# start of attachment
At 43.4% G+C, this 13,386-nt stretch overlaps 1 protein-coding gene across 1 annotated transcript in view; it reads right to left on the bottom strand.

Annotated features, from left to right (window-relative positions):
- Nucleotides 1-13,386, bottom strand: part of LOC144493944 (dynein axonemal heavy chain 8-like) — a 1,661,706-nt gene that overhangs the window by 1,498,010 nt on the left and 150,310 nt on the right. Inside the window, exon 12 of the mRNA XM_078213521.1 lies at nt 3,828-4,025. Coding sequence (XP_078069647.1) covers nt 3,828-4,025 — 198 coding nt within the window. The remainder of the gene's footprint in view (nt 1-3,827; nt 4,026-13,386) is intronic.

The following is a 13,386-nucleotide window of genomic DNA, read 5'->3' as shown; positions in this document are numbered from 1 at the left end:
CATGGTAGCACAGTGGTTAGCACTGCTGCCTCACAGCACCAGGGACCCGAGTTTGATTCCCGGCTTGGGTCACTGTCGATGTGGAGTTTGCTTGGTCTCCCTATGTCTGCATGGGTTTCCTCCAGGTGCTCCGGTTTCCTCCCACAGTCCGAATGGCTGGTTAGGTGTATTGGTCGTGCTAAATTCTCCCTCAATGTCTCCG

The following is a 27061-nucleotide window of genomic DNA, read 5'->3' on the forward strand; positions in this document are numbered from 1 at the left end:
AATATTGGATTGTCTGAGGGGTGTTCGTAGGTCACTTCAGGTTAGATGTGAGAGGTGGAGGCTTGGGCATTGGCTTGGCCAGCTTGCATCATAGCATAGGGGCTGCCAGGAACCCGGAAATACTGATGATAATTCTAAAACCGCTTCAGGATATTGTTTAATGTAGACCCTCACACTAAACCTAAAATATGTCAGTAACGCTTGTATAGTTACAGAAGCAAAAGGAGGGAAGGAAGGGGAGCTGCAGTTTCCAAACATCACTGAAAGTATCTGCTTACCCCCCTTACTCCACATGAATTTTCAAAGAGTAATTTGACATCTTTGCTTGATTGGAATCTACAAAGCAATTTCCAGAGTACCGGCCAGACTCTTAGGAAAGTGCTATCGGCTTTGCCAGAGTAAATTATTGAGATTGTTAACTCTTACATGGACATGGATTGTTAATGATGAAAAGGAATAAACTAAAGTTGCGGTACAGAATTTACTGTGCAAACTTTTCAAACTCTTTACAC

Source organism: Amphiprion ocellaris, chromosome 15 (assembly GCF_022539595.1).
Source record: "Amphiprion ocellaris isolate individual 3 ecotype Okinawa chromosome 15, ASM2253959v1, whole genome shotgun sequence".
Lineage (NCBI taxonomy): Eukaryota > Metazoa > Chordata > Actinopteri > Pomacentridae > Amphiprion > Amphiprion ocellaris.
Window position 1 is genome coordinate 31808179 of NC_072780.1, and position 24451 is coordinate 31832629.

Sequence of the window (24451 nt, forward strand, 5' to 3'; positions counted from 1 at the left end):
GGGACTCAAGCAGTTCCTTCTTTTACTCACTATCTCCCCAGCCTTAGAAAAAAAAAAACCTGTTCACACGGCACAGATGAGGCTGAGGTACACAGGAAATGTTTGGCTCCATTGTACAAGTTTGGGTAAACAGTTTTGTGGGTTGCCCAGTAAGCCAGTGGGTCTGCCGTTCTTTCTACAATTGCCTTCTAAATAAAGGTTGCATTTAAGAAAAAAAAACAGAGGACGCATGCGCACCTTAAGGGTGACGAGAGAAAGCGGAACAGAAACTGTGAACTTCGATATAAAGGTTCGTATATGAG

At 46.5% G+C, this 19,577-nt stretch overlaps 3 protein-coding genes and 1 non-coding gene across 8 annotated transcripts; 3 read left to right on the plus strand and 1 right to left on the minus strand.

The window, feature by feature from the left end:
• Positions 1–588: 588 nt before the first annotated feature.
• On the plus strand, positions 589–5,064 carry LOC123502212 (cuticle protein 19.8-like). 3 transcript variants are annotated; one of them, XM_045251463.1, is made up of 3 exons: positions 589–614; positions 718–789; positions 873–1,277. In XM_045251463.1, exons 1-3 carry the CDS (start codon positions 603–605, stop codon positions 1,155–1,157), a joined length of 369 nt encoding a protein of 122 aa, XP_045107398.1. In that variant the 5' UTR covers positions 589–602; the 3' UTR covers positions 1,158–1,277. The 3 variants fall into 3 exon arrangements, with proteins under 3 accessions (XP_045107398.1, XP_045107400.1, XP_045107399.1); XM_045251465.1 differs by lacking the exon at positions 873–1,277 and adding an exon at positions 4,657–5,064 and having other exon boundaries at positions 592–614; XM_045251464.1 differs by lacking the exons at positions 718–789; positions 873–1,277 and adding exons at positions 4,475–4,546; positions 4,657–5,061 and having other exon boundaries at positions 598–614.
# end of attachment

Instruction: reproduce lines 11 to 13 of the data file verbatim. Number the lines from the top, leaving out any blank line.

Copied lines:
Window position 1 is genome coordinate 31808179 of NC_072780.1, and position 24451 is coordinate 31832629.

Sequence of the window (24451 nt, forward strand, 5' to 3'; positions counted from 1 at the left end):
GGGACTCAAGCAGTTCCTTCTTTTACTCACTATCTCCCCAGCCTTAGAAAAAAAAAAACCTGTTCACACGGCACAGATGAGGCTGAGGTACACAGGAAATGTTTGGCTCCATTGTACAAGTTTGGGTAAACAGTTTTGTGGGTTGCCCAGTAAGCCAGTGGGTCTGCCGTTCTTTCTACAATTGCCTTCTAAATAAAGGTTGCATTTAAGAAAAAAAAACAGAGGACGCATGCGCACCTTAAGGGTGACGAGAGAAAGCGGAACAGAAACTGTGAACTTCGATATAAAGGTTCGTATATGAG